The final focus should be on the financial and commercial deal constructs proposed by your suppliers.  I am not suggesting waiting until the very end of the process to obtain this information, as it is necessary and customary to solicit it as part of the RFP, but the focus on commercial negotiations should come after the more detailed capabilities and cultural evaluation.

Using the employee hiring example, it is customary to negotiate the specifics of a compensation package after an offer is made or just prior to tendering an offer, depending on the level of the position.  In some cases, it is perfectly acceptable to discuss salary requirements at a high level during the interview process just to make sure there is not a huge discrepancy in expectations.

Take a similar approach in IT supplier evaluations by soliciting a comprehensive commercial proposal as part of the RFP, but then holding off on the detailed negotiations until you have down-selected to your top two providers, based on capabilities and cultural fit. This approach demonstrates your commitment to selecting the right partner to achieve your business goals and objectives, while also taking into consideration the cost/value equation.

Facets to consider within the commercial bucket include cost, but more importantly, transparency into how pricing is determined.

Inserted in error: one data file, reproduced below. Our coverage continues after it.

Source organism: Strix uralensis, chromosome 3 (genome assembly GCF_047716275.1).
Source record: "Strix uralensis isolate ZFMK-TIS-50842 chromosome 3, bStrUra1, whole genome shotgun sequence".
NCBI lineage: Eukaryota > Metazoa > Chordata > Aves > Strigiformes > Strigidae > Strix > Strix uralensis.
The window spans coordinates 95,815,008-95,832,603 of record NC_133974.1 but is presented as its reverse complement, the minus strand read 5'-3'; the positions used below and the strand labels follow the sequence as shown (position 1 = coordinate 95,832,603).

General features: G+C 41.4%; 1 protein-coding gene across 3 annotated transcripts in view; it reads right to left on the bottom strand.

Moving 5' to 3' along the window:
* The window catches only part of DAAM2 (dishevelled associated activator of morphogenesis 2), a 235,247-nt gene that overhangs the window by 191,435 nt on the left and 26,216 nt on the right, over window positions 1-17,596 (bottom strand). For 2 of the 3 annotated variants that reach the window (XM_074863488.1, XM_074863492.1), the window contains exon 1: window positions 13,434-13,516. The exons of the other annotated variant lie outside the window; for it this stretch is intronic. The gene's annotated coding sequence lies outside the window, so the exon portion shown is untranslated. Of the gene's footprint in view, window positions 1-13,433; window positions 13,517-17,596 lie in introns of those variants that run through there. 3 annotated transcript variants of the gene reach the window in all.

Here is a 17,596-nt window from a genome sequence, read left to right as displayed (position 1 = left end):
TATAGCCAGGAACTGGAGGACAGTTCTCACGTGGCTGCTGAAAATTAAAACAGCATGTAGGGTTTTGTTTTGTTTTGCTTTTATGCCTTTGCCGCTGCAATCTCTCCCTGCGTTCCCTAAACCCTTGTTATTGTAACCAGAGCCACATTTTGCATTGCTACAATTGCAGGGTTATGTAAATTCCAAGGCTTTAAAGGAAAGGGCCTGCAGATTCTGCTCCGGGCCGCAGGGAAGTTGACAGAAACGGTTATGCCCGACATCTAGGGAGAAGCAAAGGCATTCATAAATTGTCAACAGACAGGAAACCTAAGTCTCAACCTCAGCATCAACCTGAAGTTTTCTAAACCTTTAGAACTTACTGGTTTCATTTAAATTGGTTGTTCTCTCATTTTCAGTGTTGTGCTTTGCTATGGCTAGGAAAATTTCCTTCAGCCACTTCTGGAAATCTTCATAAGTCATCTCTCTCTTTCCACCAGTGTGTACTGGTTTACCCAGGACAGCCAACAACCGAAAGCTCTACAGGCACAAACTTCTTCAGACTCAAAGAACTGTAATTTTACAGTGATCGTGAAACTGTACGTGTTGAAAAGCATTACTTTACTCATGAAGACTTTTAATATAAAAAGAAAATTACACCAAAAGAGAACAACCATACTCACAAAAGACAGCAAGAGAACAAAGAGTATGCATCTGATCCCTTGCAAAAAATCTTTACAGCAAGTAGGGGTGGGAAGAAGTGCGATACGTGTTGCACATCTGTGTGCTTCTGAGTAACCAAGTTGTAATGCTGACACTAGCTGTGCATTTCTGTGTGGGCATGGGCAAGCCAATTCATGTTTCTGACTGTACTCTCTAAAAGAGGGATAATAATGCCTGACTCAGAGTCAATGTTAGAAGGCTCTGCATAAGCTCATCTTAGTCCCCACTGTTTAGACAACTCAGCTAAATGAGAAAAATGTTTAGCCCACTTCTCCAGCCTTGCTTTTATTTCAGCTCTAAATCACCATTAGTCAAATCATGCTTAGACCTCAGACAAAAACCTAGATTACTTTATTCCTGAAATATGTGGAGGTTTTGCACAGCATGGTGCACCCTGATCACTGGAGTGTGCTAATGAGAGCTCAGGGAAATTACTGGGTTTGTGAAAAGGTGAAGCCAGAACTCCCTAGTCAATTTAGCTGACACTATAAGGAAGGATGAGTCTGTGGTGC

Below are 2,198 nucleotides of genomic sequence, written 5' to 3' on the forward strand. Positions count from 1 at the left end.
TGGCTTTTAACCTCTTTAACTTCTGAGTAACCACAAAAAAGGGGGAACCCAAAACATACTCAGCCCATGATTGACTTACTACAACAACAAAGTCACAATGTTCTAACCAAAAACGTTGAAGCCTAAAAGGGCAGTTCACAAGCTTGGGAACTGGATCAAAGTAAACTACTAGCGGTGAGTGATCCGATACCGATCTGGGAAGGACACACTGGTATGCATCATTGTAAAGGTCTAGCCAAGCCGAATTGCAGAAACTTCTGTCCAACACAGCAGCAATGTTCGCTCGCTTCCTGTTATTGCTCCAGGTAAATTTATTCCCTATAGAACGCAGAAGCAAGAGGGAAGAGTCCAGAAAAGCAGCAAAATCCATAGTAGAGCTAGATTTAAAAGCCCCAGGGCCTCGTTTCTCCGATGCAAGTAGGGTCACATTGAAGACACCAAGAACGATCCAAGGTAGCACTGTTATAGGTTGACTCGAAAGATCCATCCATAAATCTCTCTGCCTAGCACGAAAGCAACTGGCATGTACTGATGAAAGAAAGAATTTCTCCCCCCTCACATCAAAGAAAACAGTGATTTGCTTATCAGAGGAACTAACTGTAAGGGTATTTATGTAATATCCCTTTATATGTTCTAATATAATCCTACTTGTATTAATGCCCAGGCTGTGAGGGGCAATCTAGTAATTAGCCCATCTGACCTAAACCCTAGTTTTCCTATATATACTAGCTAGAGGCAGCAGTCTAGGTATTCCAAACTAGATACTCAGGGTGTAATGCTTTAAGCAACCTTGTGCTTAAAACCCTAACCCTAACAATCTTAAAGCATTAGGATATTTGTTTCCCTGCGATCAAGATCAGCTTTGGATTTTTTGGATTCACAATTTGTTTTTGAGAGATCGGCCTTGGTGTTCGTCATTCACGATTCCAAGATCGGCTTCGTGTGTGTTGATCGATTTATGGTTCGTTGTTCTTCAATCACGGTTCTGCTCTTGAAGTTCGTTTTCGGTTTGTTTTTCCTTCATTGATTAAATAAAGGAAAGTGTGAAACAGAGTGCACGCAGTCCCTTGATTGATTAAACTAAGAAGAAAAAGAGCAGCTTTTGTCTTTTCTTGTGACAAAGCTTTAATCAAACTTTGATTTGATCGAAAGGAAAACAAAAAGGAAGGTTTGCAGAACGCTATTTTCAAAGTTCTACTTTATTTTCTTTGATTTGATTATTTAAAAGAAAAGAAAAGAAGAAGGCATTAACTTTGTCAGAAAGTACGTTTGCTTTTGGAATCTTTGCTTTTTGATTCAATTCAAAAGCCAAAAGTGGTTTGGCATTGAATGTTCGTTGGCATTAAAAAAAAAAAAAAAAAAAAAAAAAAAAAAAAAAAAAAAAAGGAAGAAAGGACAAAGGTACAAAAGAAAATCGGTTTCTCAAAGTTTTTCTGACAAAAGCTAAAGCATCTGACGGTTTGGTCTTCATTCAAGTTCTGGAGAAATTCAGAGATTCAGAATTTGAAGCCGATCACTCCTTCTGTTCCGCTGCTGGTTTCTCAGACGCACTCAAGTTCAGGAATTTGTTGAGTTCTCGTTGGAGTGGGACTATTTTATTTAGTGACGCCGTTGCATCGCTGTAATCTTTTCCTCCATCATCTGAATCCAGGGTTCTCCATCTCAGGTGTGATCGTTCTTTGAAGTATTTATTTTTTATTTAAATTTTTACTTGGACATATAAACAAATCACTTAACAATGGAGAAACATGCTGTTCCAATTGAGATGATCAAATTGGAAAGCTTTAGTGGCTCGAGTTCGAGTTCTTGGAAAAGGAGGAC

Other themes to focus on are:

  • Predictability
  • Accountability
  • Flexibility in the commercial construct

The specific commercial terms will vary depending on the nature of the initiative, but they should reflect a long-term partnership and provide a foundation that will enable success.  The terms should also be balanced and well aligned with the roles and responsibilities of each party.

As an example, if a supplier can hold you accountable by issuing a change order for your failure to meet a deadline, how are you able to hold your supplier accountable for their failure to meet their deadlines?

There are simply too many commercial terms to discuss specifics, but a balanced, transparent, and flexible commercial construct should be conceptually locked down before making a final IT partner selection.  Suppliers would rather wait until they are selected as your partner before negotiating the commercial terms, but evaluation teams would be foolish not to do so.

Think about it — would you quit your job and tell all prospective companies you interviewed with that you have selected a new employer before knowing and agreeing to the material terms of your compensation plan? 

If you wouldn’t do this in your personal life, then you shouldn’t do this in representing your organization either.

You are not looking to have the contractual documents prepared and ready to sign, but there should be a term sheet or some other document that captures what the parties have conceptually agreed to in terms of price and related commercial terms, prior to making your IT partner selection.  Then you can move into exclusive negotiations on the contractual documents.

While every organization is unique, incorporating this process will provide your team with the tools to conduct an effective evaluation and enable your organization to make smarter IT partner selections.

Follow me on Twitter @jeffrey_lazarto, find my other UpperEdge blogs, and follow UpperEdge on Twitter and LinkedIn